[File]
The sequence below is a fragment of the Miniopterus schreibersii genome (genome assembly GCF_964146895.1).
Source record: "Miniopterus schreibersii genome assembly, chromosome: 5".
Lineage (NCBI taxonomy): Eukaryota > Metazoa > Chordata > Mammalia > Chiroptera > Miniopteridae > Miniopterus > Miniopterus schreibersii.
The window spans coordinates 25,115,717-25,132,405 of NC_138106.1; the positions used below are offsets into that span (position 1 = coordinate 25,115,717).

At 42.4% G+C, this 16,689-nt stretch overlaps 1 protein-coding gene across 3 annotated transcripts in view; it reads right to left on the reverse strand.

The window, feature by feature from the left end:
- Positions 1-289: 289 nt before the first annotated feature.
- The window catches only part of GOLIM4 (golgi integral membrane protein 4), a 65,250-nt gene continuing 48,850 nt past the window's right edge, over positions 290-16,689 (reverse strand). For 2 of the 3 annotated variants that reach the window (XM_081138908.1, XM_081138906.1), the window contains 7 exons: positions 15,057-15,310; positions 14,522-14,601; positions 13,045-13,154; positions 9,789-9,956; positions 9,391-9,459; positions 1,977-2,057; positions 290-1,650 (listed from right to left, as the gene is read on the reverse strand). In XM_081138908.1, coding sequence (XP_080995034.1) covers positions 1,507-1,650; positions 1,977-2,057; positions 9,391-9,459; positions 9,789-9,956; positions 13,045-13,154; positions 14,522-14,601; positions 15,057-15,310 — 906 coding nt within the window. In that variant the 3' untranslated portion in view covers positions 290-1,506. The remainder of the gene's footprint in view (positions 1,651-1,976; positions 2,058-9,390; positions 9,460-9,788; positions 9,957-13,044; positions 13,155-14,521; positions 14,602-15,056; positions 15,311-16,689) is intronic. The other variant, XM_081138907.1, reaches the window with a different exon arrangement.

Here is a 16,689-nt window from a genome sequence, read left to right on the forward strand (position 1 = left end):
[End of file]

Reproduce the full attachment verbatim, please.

The sequence below is a fragment of the Miniopterus schreibersii genome (genome assembly GCF_964146895.1).
Source record: "Miniopterus schreibersii genome assembly, chromosome: 5".
Lineage (NCBI taxonomy): Eukaryota > Metazoa > Chordata > Mammalia > Chiroptera > Miniopteridae > Miniopterus > Miniopterus schreibersii.
The window spans coordinates 25,115,717-25,132,405 of NC_138106.1; the positions used below are offsets into that span (position 1 = coordinate 25,115,717).

At 42.4% G+C, this 16,689-nt stretch overlaps 1 protein-coding gene across 3 annotated transcripts in view; it reads right to left on the reverse strand.

The window, feature by feature from the left end:
- Positions 1-289: 289 nt before the first annotated feature.
- The window catches only part of GOLIM4 (golgi integral membrane protein 4), a 65,250-nt gene continuing 48,850 nt past the window's right edge, over positions 290-16,689 (reverse strand). For 2 of the 3 annotated variants that reach the window (XM_081138908.1, XM_081138906.1), the window contains 7 exons: positions 15,057-15,310; positions 14,522-14,601; positions 13,045-13,154; positions 9,789-9,956; positions 9,391-9,459; positions 1,977-2,057; positions 290-1,650 (listed from right to left, as the gene is read on the reverse strand). In XM_081138908.1, coding sequence (XP_080995034.1) covers positions 1,507-1,650; positions 1,977-2,057; positions 9,391-9,459; positions 9,789-9,956; positions 13,045-13,154; positions 14,522-14,601; positions 15,057-15,310 — 906 coding nt within the window. In that variant the 3' untranslated portion in view covers positions 290-1,506. The remainder of the gene's footprint in view (positions 1,651-1,976; positions 2,058-9,390; positions 9,460-9,788; positions 9,957-13,044; positions 13,155-14,521; positions 14,602-15,056; positions 15,311-16,689) is intronic. The other variant, XM_081138907.1, reaches the window with a different exon arrangement.

Here is a 16,689-nt window from a genome sequence, read left to right on the forward strand (position 1 = left end):